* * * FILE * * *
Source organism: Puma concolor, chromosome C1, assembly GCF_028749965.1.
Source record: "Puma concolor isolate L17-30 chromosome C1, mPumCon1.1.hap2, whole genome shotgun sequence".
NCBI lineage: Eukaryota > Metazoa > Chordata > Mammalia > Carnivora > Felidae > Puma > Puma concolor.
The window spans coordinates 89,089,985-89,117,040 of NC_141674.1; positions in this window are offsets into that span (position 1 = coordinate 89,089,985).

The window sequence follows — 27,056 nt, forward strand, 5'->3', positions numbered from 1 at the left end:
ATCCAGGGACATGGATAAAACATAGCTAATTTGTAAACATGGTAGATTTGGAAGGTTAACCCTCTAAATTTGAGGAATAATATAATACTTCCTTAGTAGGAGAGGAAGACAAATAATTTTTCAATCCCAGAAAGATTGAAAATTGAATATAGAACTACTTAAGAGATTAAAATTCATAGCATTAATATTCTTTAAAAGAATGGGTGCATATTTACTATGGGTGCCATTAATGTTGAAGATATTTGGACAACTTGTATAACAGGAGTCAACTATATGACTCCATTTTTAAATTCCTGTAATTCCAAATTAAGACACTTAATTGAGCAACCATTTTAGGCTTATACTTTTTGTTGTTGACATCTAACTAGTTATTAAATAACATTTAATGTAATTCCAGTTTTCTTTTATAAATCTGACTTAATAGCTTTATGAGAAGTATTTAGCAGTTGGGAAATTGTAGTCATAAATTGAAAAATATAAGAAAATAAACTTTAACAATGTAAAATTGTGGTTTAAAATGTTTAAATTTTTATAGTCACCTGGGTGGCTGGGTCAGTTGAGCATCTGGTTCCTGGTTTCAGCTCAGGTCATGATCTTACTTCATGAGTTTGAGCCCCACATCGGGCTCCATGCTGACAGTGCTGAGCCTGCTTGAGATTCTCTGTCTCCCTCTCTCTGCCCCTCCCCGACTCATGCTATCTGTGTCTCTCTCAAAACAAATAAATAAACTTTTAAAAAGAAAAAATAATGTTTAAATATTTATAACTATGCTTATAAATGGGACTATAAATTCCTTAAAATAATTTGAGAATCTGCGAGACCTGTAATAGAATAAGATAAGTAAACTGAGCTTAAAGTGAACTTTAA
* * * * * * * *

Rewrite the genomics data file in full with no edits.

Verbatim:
Source organism: Puma concolor, chromosome C1, assembly GCF_028749965.1.
Source record: "Puma concolor isolate L17-30 chromosome C1, mPumCon1.1.hap2, whole genome shotgun sequence".
NCBI lineage: Eukaryota > Metazoa > Chordata > Mammalia > Carnivora > Felidae > Puma > Puma concolor.
The window spans coordinates 89,089,985-89,117,040 of NC_141674.1; positions in this window are offsets into that span (position 1 = coordinate 89,089,985).

The window sequence follows — 27,056 nt, forward strand, 5'->3', positions numbered from 1 at the left end:
ATCCAGGGACATGGATAAAACATAGCTAATTTGTAAACATGGTAGATTTGGAAGGTTAACCCTCTAAATTTGAGGAATAATATAATACTTCCTTAGTAGGAGAGGAAGACAAATAATTTTTCAATCCCAGAAAGATTGAAAATTGAATATAGAACTACTTAAGAGATTAAAATTCATAGCATTAATATTCTTTAAAAGAATGGGTGCATATTTACTATGGGTGCCATTAATGTTGAAGATATTTGGACAACTTGTATAACAGGAGTCAACTATATGACTCCATTTTTAAATTCCTGTAATTCCAAATTAAGACACTTAATTGAGCAACCATTTTAGGCTTATACTTTTTGTTGTTGACATCTAACTAGTTATTAAATAACATTTAATGTAATTCCAGTTTTCTTTTATAAATCTGACTTAATAGCTTTATGAGAAGTATTTAGCAGTTGGGAAATTGTAGTCATAAATTGAAAAATATAAGAAAATAAACTTTAACAATGTAAAATTGTGGTTTAAAATGTTTAAATTTTTATAGTCACCTGGGTGGCTGGGTCAGTTGAGCATCTGGTTCCTGGTTTCAGCTCAGGTCATGATCTTACTTCATGAGTTTGAGCCCCACATCGGGCTCCATGCTGACAGTGCTGAGCCTGCTTGAGATTCTCTGTCTCCCTCTCTCTGCCCCTCCCCGACTCATGCTATCTGTGTCTCTCTCAAAACAAATAAATAAACTTTTAAAAAGAAAAAATAATGTTTAAATATTTATAACTATGCTTATAAATGGGACTATAAATTCCTTAAAATAATTTGAGAATCTGCGAGACCTGTAATAGAATAAGATAAGTAAACTGAGCTTAAAGTGAACTTTAA